A Historical Perspective
Just because credit markets dry up and unemployment rises, the spirit of innovation doesn't hibernate. Recessions can often be like the economy's answer to a ravaging forest fire--a painful but necessary way to clean the slate and create lasting change. Historically, American entrepreneurs have made the most of their opportunities to rise from the ashes. Here's a look at how they've done it.
The Great Depression
1930: 3M pours profits into R&D, yielding Scotch tape.
1931: Sears Roebucks notes automobile's popularity and creates Allstate auto insurance subsidiary.
1932: Revlon launches with long-lasting nail polish.
1933: Miracle Whip is born.
1934: Campbell's Cream of Mushroom and Chicken Noodle soups are introduced.
1938: GE introduces fluorescent light bulb, which has twice the lifespan of incandescent but uses half the power.
1939: Bill Hewlett and Dave Packard establish Hewlett-Packard.
1954: Texas Instruments introduces transistor radio.
1955: The first McDonald's (owned by Ray Kroc) opens.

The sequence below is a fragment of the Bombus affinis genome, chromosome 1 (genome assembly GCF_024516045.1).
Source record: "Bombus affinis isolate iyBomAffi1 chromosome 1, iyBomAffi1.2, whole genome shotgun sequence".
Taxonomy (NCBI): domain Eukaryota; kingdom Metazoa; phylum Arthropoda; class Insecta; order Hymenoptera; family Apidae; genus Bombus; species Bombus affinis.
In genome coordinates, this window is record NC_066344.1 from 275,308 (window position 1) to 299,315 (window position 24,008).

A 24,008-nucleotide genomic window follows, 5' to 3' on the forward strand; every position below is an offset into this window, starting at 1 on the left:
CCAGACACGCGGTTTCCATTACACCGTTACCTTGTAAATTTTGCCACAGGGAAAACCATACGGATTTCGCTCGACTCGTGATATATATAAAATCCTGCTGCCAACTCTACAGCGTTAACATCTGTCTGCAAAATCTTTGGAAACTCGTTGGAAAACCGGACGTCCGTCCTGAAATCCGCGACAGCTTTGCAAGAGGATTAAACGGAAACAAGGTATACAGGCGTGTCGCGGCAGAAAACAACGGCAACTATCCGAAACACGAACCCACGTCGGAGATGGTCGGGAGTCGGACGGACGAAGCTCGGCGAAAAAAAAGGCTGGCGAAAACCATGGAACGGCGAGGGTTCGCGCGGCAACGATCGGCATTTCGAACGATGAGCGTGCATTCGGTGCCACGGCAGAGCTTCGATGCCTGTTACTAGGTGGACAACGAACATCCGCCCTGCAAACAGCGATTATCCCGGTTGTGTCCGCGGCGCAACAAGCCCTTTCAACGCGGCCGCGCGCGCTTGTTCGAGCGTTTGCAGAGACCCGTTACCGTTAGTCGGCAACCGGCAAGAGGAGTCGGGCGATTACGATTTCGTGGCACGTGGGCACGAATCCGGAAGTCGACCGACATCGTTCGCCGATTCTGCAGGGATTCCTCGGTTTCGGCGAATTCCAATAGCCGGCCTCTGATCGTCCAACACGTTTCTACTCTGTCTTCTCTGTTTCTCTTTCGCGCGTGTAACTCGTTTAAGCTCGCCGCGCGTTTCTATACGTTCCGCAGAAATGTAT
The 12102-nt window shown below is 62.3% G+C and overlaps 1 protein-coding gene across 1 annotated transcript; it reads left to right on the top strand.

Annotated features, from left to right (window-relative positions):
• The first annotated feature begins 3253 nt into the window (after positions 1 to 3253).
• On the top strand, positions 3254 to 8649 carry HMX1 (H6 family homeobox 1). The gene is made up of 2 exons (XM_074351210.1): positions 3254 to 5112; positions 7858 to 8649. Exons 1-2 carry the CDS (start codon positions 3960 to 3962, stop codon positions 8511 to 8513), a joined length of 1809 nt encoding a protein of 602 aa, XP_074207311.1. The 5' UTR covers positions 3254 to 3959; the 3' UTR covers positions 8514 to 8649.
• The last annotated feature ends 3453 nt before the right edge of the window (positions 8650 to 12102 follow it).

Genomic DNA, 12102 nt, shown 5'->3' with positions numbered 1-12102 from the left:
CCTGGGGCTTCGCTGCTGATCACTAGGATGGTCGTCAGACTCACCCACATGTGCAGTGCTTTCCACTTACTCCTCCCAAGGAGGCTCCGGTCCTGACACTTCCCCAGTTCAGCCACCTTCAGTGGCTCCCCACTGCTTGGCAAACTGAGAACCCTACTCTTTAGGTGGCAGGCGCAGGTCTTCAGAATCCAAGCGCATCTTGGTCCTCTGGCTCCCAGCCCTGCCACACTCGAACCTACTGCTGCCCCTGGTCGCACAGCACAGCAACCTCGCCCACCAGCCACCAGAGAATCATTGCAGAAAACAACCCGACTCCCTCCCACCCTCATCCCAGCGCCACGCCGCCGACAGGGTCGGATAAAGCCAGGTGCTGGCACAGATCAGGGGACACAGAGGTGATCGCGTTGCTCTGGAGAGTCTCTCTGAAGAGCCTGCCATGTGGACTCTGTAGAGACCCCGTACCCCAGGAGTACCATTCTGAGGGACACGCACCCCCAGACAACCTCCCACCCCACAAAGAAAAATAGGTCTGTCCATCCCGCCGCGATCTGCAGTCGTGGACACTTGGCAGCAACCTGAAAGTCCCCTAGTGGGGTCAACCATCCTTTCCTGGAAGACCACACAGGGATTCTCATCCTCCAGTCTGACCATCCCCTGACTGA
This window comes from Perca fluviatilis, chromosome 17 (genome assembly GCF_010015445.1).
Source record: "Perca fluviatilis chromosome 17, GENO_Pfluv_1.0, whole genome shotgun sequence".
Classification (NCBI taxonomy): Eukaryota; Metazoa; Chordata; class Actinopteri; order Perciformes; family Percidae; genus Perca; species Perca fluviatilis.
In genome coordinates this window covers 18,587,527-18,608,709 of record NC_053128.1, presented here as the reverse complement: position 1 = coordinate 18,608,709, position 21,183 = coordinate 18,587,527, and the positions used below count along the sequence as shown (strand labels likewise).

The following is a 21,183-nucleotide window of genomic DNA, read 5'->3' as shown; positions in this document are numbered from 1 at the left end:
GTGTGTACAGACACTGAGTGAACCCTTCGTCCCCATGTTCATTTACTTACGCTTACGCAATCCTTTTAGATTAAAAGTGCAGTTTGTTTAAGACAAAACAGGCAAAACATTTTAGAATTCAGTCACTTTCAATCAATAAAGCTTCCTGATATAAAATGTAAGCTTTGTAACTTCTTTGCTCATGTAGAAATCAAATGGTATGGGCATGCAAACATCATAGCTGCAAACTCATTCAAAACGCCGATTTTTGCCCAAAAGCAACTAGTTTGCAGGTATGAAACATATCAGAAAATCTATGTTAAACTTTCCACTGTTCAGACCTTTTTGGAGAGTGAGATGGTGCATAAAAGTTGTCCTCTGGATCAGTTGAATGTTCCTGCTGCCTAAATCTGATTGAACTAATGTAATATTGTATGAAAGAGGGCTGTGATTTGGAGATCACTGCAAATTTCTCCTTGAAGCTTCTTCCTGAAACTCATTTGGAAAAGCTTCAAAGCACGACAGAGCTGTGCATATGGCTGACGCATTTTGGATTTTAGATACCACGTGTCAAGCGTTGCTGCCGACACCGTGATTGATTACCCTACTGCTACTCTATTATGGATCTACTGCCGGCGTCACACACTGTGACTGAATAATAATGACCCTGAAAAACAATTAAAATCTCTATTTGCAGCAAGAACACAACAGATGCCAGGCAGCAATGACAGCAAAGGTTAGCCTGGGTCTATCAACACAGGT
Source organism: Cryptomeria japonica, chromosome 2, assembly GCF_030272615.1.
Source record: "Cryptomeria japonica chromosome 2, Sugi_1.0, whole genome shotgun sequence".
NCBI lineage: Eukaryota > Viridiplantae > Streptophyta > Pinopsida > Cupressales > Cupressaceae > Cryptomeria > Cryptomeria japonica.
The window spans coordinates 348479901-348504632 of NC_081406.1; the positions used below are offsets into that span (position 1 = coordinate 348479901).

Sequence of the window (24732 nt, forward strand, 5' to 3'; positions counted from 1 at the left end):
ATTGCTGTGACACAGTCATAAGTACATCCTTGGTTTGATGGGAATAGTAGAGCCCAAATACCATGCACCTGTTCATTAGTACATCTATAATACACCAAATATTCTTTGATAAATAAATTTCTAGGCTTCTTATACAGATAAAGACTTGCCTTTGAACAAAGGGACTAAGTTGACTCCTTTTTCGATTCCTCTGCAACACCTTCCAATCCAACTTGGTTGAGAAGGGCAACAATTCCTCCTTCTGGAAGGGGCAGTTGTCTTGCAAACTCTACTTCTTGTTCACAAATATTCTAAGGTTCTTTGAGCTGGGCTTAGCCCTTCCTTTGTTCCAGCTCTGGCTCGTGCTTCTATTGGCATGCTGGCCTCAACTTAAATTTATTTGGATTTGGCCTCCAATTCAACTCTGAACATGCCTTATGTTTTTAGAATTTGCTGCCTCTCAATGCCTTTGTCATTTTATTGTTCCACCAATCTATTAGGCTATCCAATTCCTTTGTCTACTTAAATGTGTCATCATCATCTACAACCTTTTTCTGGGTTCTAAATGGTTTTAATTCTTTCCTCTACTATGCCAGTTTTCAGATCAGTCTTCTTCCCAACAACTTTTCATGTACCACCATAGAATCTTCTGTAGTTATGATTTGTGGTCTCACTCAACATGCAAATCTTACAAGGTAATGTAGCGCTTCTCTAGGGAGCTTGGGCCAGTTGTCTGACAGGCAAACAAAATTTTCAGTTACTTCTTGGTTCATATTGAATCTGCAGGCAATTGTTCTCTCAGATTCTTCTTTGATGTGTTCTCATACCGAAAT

1958: Hello, Hula Hoop.
1960: Medtronic purchases the rights to produce an implantable pacemaker.
1961: Procter & Gamble tests Pampers disposable diapers.
Vietnam, Stagflation, Oil Crisis
1973: Revlon's Charlie, designed for the working woman's budget, is a hit.
1974: The first product with a UPC--a pack of gum--is scanned.
1974: Arthur Fry and Spencer Silver invent Post-it Notes; 3M introduces the product in 1980.
1975: Bill Gates and Paul Allen form Microsoft.
The Most Severe Recession Since The Great Depression (So Far)
1981: MTV hits the airwaves.
1982: Diet Coke makes its debut.
1983: California firm (later IDEO) designs Apple computer mouse.
1983: Microsoft introduces Word for MS-DOS 1.00.
1987: Ameritech spends 10 percent more on fiber optic and digital technologies than in 1986.
1987: Quark introduces QuarkXPress.
1987: The Food and Drug Administration approves the use of Prozac for treating depression.
Gulf War, Oil Prices Surge
1991: The World Wide Web and Apple PowerBook debut.
1992: Kali's Bar is introduced. It becomes Clif Bar in 1997.
Dotcoms Implode, 9/11 Attacks
2000: Adam Lowry and Eric Ryan found Method Products.
2001: The iPod is unveiled; Orbitz.com goes live; X.com Corp., renamed PayPal, goes public; and XM Satellite Radio begins broadcasting.
2002: RIM introduces BlackBerry 5810.